Sunday, January 8, 2017

Restoring Love by Jennifer Slattery

Slattery has crafted a heart tugging novel that invites us into the very real world of Christians struggling to live out their Christian lives.

The main character is Angela, a recent Christian with a dark past. She had been down and out, the result of a number of poor choices. With the help of her godly daughter and son-in-law, Angela managed to finish her degree and was looking forward to a belated career in education.

Angela is a great character study, a new Christian without much knowledge about living in her new Christian environment. Most startling were her clothes. Angela wore her old clothes until she finally figured out they were no longer appropriate for a woman her age nor for her work.

Angela encounters the troubled family across the street. Bianca and her children are trying to make do with less than enough money to live on. I liked how Angela tentatively reached out to the family. There is a lesson there for us all.

Angela also encounters a man, the source of the bit of romance in the novel. While a committed Christian, he also has his problems. Like Angela, Mitch is a well crafted character, a Christian with problems from his past that must be worked out today.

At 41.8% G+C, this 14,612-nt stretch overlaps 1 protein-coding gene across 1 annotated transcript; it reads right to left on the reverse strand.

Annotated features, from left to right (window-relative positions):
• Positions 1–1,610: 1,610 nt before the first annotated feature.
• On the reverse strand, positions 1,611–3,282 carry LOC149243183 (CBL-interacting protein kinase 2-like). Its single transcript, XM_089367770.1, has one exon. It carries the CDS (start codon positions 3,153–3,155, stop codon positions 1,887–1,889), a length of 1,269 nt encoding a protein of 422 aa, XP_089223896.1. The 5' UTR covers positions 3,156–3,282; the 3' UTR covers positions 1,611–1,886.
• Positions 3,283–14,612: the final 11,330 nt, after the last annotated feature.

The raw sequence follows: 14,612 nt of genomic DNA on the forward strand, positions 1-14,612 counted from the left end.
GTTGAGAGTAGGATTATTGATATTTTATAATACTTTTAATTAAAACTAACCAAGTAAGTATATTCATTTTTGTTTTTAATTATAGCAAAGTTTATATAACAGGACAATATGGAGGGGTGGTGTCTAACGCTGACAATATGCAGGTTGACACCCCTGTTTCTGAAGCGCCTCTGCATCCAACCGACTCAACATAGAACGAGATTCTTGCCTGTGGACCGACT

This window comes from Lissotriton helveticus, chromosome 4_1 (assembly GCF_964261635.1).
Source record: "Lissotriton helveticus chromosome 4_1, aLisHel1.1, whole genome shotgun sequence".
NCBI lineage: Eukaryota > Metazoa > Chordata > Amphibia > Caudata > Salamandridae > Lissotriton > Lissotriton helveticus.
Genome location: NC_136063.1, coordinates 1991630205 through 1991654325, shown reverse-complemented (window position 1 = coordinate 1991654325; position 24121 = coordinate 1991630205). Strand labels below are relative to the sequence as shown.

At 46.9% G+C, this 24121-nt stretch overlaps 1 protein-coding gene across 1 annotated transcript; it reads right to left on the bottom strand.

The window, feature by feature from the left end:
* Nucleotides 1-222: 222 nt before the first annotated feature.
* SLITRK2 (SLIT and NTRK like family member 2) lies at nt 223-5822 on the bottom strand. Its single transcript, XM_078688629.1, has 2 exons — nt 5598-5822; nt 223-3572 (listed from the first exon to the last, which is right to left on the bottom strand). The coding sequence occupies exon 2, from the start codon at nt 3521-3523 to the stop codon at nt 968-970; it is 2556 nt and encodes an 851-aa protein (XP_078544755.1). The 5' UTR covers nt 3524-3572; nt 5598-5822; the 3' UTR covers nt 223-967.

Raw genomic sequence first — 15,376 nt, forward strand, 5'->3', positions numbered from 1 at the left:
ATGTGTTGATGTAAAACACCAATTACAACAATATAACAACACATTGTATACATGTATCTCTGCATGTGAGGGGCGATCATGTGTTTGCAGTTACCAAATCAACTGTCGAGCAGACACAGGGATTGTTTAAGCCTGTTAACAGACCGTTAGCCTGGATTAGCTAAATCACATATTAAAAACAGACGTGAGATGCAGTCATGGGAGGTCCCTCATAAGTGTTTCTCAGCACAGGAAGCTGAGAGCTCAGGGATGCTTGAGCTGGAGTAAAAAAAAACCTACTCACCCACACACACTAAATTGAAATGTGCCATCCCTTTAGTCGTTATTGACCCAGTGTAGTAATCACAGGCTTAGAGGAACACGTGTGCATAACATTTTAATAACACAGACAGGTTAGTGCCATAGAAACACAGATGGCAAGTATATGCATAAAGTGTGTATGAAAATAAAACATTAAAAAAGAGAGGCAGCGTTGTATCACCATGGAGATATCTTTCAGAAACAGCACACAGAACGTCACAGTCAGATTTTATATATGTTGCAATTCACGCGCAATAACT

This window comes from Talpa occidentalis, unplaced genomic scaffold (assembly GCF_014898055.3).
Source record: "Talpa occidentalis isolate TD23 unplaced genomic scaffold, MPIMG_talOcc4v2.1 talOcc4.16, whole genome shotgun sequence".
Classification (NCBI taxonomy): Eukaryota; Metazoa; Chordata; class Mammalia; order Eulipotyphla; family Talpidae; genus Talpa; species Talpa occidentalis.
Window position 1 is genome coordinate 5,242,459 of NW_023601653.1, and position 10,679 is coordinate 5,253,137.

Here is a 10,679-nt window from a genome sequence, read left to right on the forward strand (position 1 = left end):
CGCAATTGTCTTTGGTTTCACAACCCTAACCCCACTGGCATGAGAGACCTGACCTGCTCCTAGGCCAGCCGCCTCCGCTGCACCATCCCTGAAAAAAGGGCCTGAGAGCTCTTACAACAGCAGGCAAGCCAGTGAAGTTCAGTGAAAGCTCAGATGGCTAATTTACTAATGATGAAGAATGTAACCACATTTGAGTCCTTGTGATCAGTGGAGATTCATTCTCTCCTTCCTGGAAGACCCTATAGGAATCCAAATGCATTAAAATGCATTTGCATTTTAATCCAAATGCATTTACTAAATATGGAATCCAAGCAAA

The only aspect of the novel I thought was less than what I expected was the end. Relationships and living conditions were suddenly fixed without going through the messy work necessary for such a resolution.

I recommend this novel to readers who enjoy a character driven novel, concentrating on character growth. You'll be reminded of those who may live across the street from you, desperately needing the gospel wrapped in a helping hand.

My rating: 4/5 stars.

Jennifer Slattery is the author of several inspirational contemporary novels and the founder of Wholly Loved Ministries. She writes Christian Living articles for and devotions for her blog, and Internet Cafe Devotions. She oversees the social media aspect of Takin' It To The Streets, a ministry to the working poor and homeless of Omaha.

New Hope Publishers, 324 pages.

I received a complimentary egalley of this book from the publisher. My comments are an independent and honest review.

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